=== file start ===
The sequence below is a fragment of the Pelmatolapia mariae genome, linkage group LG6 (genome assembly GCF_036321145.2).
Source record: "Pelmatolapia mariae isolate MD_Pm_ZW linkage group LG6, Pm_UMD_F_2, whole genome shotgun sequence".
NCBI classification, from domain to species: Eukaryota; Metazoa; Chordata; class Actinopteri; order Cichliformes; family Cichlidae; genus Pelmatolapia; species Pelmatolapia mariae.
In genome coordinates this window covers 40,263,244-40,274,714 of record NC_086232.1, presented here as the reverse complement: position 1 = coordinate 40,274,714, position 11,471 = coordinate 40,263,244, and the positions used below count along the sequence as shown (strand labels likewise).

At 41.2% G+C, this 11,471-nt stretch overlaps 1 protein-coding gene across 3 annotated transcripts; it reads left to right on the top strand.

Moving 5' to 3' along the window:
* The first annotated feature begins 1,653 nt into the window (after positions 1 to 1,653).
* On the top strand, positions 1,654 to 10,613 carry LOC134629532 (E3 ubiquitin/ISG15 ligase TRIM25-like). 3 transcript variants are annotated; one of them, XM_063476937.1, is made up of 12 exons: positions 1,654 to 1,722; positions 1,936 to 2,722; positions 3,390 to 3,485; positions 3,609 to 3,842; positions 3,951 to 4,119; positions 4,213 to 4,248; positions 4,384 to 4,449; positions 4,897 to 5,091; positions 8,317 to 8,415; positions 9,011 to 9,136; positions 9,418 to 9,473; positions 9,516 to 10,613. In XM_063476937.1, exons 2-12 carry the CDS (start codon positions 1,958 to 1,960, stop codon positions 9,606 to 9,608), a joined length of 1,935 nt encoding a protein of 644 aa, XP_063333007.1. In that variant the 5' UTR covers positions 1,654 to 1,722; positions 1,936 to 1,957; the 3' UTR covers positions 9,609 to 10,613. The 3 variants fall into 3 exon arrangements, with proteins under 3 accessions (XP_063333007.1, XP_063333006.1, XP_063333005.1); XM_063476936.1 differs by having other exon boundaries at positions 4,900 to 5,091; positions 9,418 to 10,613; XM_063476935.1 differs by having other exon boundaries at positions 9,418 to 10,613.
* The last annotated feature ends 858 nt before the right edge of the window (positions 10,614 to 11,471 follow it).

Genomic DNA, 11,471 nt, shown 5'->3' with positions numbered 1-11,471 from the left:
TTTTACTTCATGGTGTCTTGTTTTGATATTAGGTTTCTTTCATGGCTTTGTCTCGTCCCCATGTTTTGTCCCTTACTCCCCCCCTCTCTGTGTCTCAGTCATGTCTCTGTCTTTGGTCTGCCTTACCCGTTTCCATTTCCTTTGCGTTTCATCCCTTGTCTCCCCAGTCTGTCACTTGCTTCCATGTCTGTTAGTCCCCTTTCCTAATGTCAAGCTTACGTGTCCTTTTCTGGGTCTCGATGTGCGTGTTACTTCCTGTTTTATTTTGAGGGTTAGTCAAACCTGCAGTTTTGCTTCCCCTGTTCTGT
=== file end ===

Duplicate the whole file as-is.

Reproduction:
The sequence below is a fragment of the Pelmatolapia mariae genome, linkage group LG6 (genome assembly GCF_036321145.2).
Source record: "Pelmatolapia mariae isolate MD_Pm_ZW linkage group LG6, Pm_UMD_F_2, whole genome shotgun sequence".
NCBI classification, from domain to species: Eukaryota; Metazoa; Chordata; class Actinopteri; order Cichliformes; family Cichlidae; genus Pelmatolapia; species Pelmatolapia mariae.
In genome coordinates this window covers 40,263,244-40,274,714 of record NC_086232.1, presented here as the reverse complement: position 1 = coordinate 40,274,714, position 11,471 = coordinate 40,263,244, and the positions used below count along the sequence as shown (strand labels likewise).

At 41.2% G+C, this 11,471-nt stretch overlaps 1 protein-coding gene across 3 annotated transcripts; it reads left to right on the top strand.

Moving 5' to 3' along the window:
* The first annotated feature begins 1,653 nt into the window (after positions 1 to 1,653).
* On the top strand, positions 1,654 to 10,613 carry LOC134629532 (E3 ubiquitin/ISG15 ligase TRIM25-like). 3 transcript variants are annotated; one of them, XM_063476937.1, is made up of 12 exons: positions 1,654 to 1,722; positions 1,936 to 2,722; positions 3,390 to 3,485; positions 3,609 to 3,842; positions 3,951 to 4,119; positions 4,213 to 4,248; positions 4,384 to 4,449; positions 4,897 to 5,091; positions 8,317 to 8,415; positions 9,011 to 9,136; positions 9,418 to 9,473; positions 9,516 to 10,613. In XM_063476937.1, exons 2-12 carry the CDS (start codon positions 1,958 to 1,960, stop codon positions 9,606 to 9,608), a joined length of 1,935 nt encoding a protein of 644 aa, XP_063333007.1. In that variant the 5' UTR covers positions 1,654 to 1,722; positions 1,936 to 1,957; the 3' UTR covers positions 9,609 to 10,613. The 3 variants fall into 3 exon arrangements, with proteins under 3 accessions (XP_063333007.1, XP_063333006.1, XP_063333005.1); XM_063476936.1 differs by having other exon boundaries at positions 4,900 to 5,091; positions 9,418 to 10,613; XM_063476935.1 differs by having other exon boundaries at positions 9,418 to 10,613.
* The last annotated feature ends 858 nt before the right edge of the window (positions 10,614 to 11,471 follow it).

Genomic DNA, 11,471 nt, shown 5'->3' with positions numbered 1-11,471 from the left:
TTTTACTTCATGGTGTCTTGTTTTGATATTAGGTTTCTTTCATGGCTTTGTCTCGTCCCCATGTTTTGTCCCTTACTCCCCCCCTCTCTGTGTCTCAGTCATGTCTCTGTCTTTGGTCTGCCTTACCCGTTTCCATTTCCTTTGCGTTTCATCCCTTGTCTCCCCAGTCTGTCACTTGCTTCCATGTCTGTTAGTCCCCTTTCCTAATGTCAAGCTTACGTGTCCTTTTCTGGGTCTCGATGTGCGTGTTACTTCCTGTTTTATTTTGAGGGTTAGTCAAACCTGCAGTTTTGCTTCCCCTGTTCTGT